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Oklahoma, Texas in legal battle over Red River water

April 17, 2013
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Red River
A 1980 agreement allocated portions of the Red River water and water from its tributaries to Texas, Oklahoma, Louisiana and Arkansas.

The U.S. Supreme Court is to hear oral arguments from Oklahoma City and a Texas water district about their dispute over the use of southeast Oklahoma water, News OK reported.

According to the Tarrant Regional Water District in Texas, it is entitled to draw water that lies within Oklahoma boundaries under an agreement dating back to 1980 and approved by Congress. However, Oklahoma has claimed that it has exclusive authority over the use of water running through its territory. If the Supreme Court rules in favor of the Tarrant Regional Water District, Oklahoma City might face a challenging time to secure water supply amid drought problems, the news source noted. The 1980 agreement allocated portions of the Red River water and water from its tributaries to Texas, Oklahoma, Louisiana and Arkansas.

In their legal documents submitted to the Supreme Court, Oklahoma City lawyers claimed that the water from southeastern Oklahoma was of critical importance to its municipal water supply and that the Texas water district was trying to completely overthrow the foundations of regional water management by asserting that north Texas needed the access to water supply more than Oklahoma did. The legal arguments also stated that the city required more water and noted its conservation efforts in imposing outdoor watering restrictions.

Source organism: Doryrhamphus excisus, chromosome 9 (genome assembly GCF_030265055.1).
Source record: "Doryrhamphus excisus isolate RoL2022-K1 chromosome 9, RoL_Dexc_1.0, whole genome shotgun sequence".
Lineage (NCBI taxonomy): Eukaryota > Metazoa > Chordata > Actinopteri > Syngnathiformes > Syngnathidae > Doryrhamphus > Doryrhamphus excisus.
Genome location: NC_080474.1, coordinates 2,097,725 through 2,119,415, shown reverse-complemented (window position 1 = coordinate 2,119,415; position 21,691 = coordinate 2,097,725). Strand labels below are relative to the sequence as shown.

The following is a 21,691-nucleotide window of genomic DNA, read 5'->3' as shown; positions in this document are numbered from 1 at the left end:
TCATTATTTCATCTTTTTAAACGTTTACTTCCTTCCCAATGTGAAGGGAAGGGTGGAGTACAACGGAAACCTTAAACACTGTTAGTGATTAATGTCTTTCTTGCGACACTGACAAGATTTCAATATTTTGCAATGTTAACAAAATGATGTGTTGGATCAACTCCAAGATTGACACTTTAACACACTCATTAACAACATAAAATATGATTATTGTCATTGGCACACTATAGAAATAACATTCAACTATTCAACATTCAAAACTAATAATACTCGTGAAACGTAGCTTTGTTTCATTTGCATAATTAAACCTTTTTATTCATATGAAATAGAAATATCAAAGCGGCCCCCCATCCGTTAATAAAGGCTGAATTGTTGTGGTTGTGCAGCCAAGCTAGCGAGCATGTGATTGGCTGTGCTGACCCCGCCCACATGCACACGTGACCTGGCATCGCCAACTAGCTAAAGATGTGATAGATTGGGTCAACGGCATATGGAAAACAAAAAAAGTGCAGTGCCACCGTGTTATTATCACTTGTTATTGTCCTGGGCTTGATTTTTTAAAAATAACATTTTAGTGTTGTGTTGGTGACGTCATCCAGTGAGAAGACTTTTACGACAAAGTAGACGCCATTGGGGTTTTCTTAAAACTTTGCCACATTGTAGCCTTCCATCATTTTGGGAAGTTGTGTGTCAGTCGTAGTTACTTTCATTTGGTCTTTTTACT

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According to its website, Tarrant water district is the provider of water to 1.7 million people in a number of cities, such as Arlington and Fort Worth. By comparison, Oklahoma City caters for cities in the central part of the state, with a population of up to 1.3 million people.

Oklahoma City owns long-standing permits to use water from the Kiamichi and Muddy Boggy rivers, Red River tributaries, with water being pumped through the Atoka pipeline and delivered to consumers in central Oklahoma over the past five decades. Pumping more water from the Kiamichi would come close to meeting the increased demand of the city by 2060, as projected in a 2009 study. The application for access to more water is involved in a separate lawsuit over tribal water rights, News OK pointed out.

Meanwhile, the Texas water district has argued that Oklahoma was claiming water that it did not actually use. Tarrant water district, which represents 11 counties in North Texas, explained that the region was in dire need of more water supply because of its growing population. By 2030 the population of North Texas is expected to reach nine million, up from five million in 2000, according to InfoZine website.

Linda Christie, director of community and government relations at the water district, commented that the water district was actually hoping for an agreement between the four states that are entitled to use Red River water. All Texas wants is to get the agreed 25 percent of the water, she stated. Currently it takes about 16 percent, meaning that the rest should be taken from Oklahoma's share.
 

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